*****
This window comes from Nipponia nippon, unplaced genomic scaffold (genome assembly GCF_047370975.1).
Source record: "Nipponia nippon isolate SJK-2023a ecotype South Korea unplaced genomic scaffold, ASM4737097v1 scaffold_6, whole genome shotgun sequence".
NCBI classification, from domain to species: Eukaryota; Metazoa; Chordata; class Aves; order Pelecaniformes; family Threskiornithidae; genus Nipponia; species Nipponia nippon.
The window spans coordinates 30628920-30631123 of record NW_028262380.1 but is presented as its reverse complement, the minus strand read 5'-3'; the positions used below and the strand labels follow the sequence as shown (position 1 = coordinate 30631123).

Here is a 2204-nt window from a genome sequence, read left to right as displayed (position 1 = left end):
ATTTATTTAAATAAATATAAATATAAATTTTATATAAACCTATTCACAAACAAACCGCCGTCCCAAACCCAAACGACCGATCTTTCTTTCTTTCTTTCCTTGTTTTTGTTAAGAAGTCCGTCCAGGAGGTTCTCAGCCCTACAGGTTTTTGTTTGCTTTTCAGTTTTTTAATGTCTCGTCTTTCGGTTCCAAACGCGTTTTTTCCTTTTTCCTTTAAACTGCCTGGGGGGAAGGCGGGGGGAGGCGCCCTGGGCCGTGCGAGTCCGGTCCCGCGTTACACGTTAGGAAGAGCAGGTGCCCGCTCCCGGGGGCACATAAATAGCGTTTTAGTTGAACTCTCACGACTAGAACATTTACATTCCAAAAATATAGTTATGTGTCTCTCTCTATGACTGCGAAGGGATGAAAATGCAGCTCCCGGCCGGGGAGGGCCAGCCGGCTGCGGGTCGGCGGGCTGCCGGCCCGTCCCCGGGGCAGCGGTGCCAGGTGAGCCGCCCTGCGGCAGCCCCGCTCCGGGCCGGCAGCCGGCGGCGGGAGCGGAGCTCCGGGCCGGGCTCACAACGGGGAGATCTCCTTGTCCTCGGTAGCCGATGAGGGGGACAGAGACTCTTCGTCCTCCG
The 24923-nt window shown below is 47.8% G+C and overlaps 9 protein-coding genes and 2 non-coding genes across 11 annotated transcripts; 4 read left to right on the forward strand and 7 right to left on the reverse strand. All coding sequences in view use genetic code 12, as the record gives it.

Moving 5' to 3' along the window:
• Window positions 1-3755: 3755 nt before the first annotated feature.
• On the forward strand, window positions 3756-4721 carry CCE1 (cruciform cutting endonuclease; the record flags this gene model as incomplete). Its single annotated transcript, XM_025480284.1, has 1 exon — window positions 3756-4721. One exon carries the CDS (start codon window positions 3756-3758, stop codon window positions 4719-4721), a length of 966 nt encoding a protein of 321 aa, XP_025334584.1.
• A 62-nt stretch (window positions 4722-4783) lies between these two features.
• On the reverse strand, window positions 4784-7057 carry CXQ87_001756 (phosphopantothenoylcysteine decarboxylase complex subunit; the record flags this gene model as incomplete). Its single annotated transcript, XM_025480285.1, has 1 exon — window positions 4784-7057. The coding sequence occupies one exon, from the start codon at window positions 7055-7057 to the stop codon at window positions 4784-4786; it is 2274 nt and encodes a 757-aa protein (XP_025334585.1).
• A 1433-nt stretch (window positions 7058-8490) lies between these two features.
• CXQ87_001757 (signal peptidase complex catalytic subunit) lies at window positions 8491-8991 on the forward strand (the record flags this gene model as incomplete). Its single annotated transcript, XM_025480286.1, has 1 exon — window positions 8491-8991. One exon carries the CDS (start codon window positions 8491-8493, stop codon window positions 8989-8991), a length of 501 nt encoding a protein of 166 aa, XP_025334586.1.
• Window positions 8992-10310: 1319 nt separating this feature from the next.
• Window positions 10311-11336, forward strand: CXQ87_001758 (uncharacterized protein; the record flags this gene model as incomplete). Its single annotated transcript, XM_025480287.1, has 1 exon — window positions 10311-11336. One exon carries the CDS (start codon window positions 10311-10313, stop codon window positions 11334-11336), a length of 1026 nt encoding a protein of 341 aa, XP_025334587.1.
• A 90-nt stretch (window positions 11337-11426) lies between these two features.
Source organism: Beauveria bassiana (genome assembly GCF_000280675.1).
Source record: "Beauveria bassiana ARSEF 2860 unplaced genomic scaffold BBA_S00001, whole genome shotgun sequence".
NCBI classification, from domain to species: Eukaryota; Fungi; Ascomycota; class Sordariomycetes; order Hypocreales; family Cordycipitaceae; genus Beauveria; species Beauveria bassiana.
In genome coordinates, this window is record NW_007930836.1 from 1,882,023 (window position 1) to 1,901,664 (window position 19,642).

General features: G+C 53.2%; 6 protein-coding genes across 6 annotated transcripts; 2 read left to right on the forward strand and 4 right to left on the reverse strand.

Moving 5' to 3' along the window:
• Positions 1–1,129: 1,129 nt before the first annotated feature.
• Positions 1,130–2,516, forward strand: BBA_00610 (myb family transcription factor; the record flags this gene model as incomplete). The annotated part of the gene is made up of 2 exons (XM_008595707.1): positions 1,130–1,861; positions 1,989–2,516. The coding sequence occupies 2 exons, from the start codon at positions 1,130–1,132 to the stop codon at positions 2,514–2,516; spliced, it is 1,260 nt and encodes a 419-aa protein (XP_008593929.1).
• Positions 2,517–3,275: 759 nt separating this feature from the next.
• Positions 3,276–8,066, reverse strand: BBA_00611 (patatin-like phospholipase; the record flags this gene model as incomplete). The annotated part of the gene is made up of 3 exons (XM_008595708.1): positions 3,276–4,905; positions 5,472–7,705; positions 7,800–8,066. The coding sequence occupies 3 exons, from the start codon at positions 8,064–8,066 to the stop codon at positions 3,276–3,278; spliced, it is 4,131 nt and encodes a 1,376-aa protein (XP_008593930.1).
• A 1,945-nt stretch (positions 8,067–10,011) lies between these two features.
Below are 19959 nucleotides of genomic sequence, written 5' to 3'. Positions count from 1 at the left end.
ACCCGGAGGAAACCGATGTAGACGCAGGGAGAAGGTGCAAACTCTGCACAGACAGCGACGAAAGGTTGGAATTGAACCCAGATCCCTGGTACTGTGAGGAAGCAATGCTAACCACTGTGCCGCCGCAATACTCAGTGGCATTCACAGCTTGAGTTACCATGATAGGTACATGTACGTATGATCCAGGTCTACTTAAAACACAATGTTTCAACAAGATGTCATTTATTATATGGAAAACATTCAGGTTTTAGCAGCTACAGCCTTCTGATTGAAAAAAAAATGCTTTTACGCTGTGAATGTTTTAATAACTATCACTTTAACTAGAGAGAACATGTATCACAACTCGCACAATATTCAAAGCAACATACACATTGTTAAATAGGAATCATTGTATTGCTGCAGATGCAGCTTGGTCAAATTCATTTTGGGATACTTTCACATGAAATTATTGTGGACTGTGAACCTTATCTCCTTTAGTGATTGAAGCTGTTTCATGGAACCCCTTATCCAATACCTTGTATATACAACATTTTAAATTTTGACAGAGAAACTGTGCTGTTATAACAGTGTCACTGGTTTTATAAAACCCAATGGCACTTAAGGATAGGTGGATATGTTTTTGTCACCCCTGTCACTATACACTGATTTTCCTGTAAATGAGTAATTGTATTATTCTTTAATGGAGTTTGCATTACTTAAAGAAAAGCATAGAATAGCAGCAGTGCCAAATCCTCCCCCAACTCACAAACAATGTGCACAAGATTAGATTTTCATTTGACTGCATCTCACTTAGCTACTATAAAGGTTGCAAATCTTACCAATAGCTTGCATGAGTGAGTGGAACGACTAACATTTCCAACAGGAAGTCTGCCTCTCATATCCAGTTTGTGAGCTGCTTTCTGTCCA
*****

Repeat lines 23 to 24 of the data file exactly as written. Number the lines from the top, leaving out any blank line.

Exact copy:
Moving 5' to 3' along the window:
• Positions 1–1,129: 1,129 nt before the first annotated feature.